Wood Woses Picture

ah the pukel-men, one of tolkien's more unexpected, and quietly beautiful creations.

there's a lot of thinking among anthropologists that the myths of trolls, giants, ents ect, so prevalent in northern europe, probably had their origin in received stories, passed down for hundreds of generations, of early modern man's interactions with the then-dwindling race of neanderthals at the end of the last ice age (William Golding wrote a wonderful little book about it called "The Inheritors") Like all big fish stories, trolls like the ones we know from The Hobbit or the three Billy Goats Gruff are the result of thousands of years of exaggeration (i very much doubt neanderthals could smell the blood of christians, or would turn to stone in sunlight) but the folktales do paint a fairly consistent picture of lumbering, heavy featured, primitive 'others', like us but not so, sometimes gentle in nature, sometimes violent and cannibalistic, sometimes magical, usually more intuitive than intellectual, and living in a close, intimate relationship with the natural world around them. tolkien's middle-earth (being a world of essentially northern european fairie tale) is rife with many of the more fantastic iterations of troll mythology; the angry, stone hurling mountain giants, the greenman-like ents, guardians of the forests, and of course the trio thorin & co run afoul of (whose species, it is remarked, has been known on occasion, like the trolls of scandinavian folk tales, to grow multiple heads) but in the pukel-men tolkien gives us one last version of "trolls", the version that is surely closest to the historical truth.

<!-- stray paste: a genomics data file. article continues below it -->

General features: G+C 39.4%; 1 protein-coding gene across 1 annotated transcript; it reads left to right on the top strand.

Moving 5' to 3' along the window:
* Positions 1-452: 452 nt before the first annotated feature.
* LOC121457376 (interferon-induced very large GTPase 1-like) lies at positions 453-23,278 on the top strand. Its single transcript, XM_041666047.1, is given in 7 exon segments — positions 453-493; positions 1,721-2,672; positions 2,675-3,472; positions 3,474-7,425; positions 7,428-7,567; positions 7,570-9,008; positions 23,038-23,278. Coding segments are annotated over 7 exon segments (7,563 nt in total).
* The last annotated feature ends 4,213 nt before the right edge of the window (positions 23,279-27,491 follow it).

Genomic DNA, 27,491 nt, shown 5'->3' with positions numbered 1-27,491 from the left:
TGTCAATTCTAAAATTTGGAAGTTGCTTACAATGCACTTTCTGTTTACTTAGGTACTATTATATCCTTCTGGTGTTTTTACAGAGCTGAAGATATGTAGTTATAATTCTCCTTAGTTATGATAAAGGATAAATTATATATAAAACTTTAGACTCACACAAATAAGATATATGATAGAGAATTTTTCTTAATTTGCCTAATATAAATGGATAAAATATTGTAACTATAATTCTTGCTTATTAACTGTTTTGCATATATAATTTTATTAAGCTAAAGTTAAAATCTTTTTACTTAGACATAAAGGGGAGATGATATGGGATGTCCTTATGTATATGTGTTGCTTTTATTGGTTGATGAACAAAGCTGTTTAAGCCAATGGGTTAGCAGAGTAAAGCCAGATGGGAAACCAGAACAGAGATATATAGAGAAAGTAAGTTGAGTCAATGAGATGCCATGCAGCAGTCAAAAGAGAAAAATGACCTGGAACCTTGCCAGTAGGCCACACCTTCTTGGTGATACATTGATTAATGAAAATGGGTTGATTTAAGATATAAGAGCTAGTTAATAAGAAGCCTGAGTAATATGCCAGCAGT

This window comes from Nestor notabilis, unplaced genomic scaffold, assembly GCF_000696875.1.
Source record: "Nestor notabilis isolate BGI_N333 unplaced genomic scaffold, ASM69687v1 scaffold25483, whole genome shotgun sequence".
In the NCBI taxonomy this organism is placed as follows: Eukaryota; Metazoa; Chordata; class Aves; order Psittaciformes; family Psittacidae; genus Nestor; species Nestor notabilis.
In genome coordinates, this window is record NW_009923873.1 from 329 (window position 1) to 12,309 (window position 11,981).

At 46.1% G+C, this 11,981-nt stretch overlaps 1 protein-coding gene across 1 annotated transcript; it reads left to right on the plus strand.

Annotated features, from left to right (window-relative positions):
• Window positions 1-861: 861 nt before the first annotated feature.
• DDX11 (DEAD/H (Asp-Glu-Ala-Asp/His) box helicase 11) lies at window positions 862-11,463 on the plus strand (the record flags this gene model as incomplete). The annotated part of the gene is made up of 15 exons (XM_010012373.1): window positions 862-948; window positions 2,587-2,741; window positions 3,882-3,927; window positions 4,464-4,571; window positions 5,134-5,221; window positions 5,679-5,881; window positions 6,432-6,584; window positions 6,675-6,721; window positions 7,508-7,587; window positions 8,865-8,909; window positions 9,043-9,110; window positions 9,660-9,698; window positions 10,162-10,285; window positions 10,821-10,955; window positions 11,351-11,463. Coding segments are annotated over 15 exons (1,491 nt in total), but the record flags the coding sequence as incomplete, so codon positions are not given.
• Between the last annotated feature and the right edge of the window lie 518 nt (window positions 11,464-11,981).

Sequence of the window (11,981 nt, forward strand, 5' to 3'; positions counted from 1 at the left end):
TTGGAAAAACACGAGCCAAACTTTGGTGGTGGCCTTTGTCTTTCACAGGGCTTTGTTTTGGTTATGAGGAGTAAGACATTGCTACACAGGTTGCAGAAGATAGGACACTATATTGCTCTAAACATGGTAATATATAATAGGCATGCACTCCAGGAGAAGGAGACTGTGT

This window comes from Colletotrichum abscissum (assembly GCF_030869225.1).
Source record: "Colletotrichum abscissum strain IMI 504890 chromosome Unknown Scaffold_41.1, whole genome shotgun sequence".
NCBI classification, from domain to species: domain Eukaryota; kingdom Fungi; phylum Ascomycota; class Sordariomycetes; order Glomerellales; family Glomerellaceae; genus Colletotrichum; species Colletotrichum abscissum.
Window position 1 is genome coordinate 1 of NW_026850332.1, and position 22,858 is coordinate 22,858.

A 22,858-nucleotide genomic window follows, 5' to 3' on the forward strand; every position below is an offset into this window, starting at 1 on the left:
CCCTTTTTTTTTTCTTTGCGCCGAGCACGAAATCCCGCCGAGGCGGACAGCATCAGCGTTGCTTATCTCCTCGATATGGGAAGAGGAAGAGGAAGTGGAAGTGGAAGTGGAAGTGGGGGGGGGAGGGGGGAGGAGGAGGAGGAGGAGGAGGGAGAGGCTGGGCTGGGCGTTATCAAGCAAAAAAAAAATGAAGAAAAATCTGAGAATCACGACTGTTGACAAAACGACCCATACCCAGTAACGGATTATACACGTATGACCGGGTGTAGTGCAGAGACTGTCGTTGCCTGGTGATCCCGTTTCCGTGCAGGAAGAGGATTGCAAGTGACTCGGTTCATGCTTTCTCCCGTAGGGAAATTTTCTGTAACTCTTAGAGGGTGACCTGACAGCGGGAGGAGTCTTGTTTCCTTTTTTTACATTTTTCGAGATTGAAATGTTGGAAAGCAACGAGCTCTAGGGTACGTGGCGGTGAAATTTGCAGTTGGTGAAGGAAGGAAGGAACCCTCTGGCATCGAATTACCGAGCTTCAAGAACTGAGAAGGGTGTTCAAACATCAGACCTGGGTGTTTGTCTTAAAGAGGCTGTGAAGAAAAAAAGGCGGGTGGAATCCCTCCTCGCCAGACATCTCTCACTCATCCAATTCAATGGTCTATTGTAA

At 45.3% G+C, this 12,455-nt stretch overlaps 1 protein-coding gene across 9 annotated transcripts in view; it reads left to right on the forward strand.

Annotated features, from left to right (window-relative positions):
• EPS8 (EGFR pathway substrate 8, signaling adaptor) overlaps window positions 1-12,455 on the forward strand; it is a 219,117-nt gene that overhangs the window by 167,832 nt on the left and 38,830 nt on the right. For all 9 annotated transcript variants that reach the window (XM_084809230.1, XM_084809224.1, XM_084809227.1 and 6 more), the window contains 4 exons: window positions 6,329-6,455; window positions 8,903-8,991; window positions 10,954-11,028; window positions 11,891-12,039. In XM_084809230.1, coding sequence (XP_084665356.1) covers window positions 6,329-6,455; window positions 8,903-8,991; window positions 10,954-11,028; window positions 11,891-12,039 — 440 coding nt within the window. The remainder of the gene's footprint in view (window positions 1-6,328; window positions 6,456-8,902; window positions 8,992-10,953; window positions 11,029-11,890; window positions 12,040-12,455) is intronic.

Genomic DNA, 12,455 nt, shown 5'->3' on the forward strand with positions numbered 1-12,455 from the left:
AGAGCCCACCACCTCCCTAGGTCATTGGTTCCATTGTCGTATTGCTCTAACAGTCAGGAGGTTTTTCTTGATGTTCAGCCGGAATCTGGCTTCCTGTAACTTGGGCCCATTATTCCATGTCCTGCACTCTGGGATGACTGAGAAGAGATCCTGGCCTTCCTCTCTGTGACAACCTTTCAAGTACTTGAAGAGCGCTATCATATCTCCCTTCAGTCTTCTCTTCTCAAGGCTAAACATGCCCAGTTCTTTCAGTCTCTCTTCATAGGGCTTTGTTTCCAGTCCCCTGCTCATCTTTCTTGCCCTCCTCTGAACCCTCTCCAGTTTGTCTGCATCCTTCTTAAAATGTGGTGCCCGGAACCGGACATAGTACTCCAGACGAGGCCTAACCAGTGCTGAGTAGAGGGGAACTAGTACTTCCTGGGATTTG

Ghan Buri Ghan's people are a squat, primitive and, most importantly, withdrawn people. they've been around since the earliest days of mankind, but are unlike any other men, and have been pushed, chased, and hounded almost into extinction by men on horseback wielding "bright iron," and by the shifting borders of kingdoms and countries over millennia, leaving only legends of strange, ancient creatures. they have almost no technology, but have counted all the trees and all the stars. A popular theory is that the real life neanderthals were killed off by the more advanced, intelligent ancestors of people today, and there's something redemptive, apologetic even, about the men of the Druadan forest aiding the rohirrim on their road to gondor, and being given their privacy and essentially "protected species" status for all time, in reward.

Part of the Weekly Tolkien Sketchblog
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